As an anti-money laundering supervisor under the Money Laundering, Terrorist Financing and Transfer of Funds (Information on the Payer) Regulations 2017 (“the MLR 2017”), the SRA is required to monitor the extent to which solicitors are complying with the legal and professional requirements in relation to anti-money laundering controls. As many firms will recently have discovered, their latest exercise involves a request to respond to a questionnaire covering the levels of current activity within the firm and the specific controls that the firm has adopted to manage this particular aspect of its operations.
Those who have received the questionnaire will find that a number of the questions are specific to their firm’s experiences – although it should be noted that there is not necessarily any suggestion that the responses provided will be viewed as being right or wrong.
It is important to bear in mind that not all services provided by solicitors are subject to the MLR 2017. This is covered at questions 1 and 2 which ask what percentage of matters opened (ie new matters) were in scope of AML last year and what percentage of the firm’s fee earners do any work in scope of AML. For many firms, the response to these questions will be unclear for two reasons. The first is that many firms ignore this distinction and operate on a “one size fits all” basis of treating the entire range of work undertaken by the firm as being regulated, even if technically this is not the case. The second relates to services now falling within the definition of being within the scope of the regulations as a result of the recent changed definition of what it means to be a “tax adviser” and so subject to the MLR 2017. This applies to areas of work such as family law and employment matters in particular, since these will often embrace issues of potential tax liabilities, even if the firm does not provide tax advice as such and might even exclude liability for such advice in their terms of business. It should be borne in mind that the revised definition of what it means to be a “tax adviser” includes those who provide advice on such issues “through a third party”. For more information on this see our article from February 2021 “Changed “Tax Adviser” Status to be Notified to the SRA“.
Questions 3 and 4 deal with payments in and out of client account. So far as question 4 is concerned, again there is no right or wrong answer but you may want to bear in mind that cash handling limits of £500 or £1000 do seem to be the norm for many firms, although AML policies could contain an override provision to be exercised at the discretion of the MLRO or MLCO if circumstances dictate. This is something that is dealt with in the draft Office Procedures Manual to which Infolegal member firms have access.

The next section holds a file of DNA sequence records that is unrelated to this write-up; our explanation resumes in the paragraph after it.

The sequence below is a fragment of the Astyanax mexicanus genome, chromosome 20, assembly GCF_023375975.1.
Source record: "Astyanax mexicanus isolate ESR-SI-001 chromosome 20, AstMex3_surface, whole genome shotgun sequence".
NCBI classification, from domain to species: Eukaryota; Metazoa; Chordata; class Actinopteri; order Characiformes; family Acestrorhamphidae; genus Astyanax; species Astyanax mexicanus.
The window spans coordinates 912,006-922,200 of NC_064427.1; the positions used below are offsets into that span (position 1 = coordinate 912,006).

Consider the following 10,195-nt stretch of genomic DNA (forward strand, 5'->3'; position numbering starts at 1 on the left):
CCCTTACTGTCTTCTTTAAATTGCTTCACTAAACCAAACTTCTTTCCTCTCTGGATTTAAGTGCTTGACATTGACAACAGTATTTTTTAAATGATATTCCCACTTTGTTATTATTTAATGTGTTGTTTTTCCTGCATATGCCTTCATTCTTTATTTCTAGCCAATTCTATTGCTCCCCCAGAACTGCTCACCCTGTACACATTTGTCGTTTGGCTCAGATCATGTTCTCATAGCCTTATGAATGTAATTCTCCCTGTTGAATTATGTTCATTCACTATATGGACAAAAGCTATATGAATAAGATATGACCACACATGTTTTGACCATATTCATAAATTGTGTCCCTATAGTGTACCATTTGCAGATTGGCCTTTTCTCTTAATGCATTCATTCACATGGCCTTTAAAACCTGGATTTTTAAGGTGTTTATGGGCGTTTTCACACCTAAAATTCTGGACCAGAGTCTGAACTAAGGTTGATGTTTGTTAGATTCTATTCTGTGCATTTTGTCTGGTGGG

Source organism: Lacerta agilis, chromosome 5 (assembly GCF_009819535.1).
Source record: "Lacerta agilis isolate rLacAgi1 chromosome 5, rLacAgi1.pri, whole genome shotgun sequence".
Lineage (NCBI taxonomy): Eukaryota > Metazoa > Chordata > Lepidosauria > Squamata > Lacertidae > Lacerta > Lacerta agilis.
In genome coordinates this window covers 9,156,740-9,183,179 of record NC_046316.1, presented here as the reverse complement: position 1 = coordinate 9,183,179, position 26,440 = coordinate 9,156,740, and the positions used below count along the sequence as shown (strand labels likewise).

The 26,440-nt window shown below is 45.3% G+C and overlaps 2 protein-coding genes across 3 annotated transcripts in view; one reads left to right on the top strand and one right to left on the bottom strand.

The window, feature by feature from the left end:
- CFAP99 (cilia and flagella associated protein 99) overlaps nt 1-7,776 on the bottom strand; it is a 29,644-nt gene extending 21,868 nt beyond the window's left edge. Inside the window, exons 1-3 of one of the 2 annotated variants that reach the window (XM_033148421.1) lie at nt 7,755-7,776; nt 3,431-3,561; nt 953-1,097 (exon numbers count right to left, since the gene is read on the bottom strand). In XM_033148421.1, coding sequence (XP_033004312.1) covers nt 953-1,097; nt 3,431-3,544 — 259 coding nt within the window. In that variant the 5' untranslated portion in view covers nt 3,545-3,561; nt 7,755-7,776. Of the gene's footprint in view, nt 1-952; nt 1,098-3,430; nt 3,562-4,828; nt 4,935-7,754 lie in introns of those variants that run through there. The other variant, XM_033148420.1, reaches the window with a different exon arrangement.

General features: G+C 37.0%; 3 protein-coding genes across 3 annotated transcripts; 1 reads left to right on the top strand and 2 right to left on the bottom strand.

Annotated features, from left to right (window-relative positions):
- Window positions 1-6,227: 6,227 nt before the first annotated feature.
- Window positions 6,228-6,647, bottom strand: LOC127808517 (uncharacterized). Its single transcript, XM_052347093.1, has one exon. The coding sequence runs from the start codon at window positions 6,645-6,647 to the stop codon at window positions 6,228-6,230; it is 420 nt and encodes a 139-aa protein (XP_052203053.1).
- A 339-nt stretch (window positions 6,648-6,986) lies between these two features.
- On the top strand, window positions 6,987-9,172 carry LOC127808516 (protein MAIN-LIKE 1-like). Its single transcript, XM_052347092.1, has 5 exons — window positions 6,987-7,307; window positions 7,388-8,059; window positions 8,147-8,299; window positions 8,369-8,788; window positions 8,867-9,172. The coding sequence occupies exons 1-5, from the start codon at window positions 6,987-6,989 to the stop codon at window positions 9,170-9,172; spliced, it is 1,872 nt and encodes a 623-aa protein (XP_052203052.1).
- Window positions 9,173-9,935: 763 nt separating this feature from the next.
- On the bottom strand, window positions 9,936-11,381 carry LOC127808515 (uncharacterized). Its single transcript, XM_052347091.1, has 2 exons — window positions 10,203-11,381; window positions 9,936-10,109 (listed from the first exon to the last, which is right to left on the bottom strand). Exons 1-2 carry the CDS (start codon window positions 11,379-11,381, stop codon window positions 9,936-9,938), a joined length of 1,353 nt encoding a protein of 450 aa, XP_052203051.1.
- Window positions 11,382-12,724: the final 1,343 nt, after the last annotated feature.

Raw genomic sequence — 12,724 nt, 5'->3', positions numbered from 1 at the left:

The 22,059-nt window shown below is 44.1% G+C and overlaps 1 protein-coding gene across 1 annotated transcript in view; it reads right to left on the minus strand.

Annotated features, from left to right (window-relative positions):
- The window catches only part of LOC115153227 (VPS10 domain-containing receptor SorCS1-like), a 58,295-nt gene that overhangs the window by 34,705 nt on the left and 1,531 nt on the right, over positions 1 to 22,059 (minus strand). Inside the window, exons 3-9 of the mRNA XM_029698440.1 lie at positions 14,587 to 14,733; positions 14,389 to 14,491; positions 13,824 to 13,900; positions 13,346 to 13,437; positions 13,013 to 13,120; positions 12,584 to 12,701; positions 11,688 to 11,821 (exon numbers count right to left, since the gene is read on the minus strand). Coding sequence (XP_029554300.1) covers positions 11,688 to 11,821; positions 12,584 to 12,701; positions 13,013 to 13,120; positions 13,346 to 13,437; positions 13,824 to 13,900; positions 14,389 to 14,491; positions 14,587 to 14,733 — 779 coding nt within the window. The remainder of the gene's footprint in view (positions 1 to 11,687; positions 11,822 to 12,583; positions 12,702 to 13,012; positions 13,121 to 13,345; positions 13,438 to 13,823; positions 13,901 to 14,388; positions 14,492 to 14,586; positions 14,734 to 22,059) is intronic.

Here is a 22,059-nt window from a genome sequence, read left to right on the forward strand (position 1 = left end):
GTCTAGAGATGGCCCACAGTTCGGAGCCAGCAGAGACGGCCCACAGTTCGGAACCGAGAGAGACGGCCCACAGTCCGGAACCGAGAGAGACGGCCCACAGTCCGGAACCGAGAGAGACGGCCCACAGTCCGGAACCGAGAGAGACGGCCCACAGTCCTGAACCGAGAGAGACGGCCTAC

Reports, specifically internal reports and Suspicious Activity Reports, are dealt with at questions 5 and 6. Firms should try and resist the inference that reporting is inherently good since this is not necessarily the case. Whilst clearly there will be issues that should be reported to the MLRO and then on to the NCA, this should not be the firm’s default position. Disclosures to the NCA on the basis of client information that is subject to that client’s legal professional privilege would be wrong in law, and could result in a claim against the firm if it were then to come to light.
Questions 7 and 8 address enhanced due diligence and dealings with those in high risk third countries for the purposes of customer due diligence. Whilst this is unlikely to be an issue for many firms, it is something that all firms should address in their AML policy and again, this is something that is addressed in Infolegal’s draft Office Procedures Manual. Question 11 is also relevant here in that it addresses the number of clients for whom you have acted that are Politically Exposed Persons – for which see Legal Sector Affinity Group AML Guidance paragraph 6.19.3 – as is question 13 dealing with work undertaken for “sanctioned” people. Again, this is unlikely to be relevant for many. There is however an Infolegal Factsheet to which members have access entitled “Sanctions in Legal Practice” if any further explanation is required.
Finally, questions 9 and 10 deal with mergers/amalgamations and the largest percentage of fees earned from just one client, respectively, whilst question 12 looks at the number of occasions sums in excess of £5,000 have been returned to clients from client account. Clearly in the case of question 12, this is to ascertain whether your firm is being used to clean up money that is not genuinely part of an active transaction.
If you need further guidance on what work comes within the scope of the AML regulations then the SRA’s guidance note of 24 December 2021 “The scope of the money laundering regulations” will assist you.
Infolegal members can access our most recent guide “Responding to the SRA Enquiry Form on AML Compliance” which will be found in the AML section of the Infolegal InfoHub.